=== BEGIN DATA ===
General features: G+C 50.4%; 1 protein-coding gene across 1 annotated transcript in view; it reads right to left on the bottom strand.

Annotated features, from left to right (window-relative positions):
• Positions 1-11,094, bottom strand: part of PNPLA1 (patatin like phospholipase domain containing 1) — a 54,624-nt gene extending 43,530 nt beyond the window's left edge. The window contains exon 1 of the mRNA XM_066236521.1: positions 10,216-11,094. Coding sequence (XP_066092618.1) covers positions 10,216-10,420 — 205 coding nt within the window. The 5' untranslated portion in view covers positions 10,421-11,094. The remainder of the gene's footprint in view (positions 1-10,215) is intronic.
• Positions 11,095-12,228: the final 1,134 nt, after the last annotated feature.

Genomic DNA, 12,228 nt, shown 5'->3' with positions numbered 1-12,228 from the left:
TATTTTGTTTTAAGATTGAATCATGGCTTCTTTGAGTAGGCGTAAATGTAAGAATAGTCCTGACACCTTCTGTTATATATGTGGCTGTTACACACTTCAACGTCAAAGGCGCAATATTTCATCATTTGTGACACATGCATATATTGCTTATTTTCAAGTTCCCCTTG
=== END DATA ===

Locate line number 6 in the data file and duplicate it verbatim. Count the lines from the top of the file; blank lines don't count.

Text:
TATTTTGTTTTAAGATTGAATCATGGCTTCTTTGAGTAGGCGTAAATGTAAGAATAGTCCTGACACCTTCTGTTATATATGTGGCTGTTACACACTTCAACGTCAAAGGCGCAATATTTCATCATTTGTGACACATGCATATATTGCTTATTTTCAAGTTCCCCTTG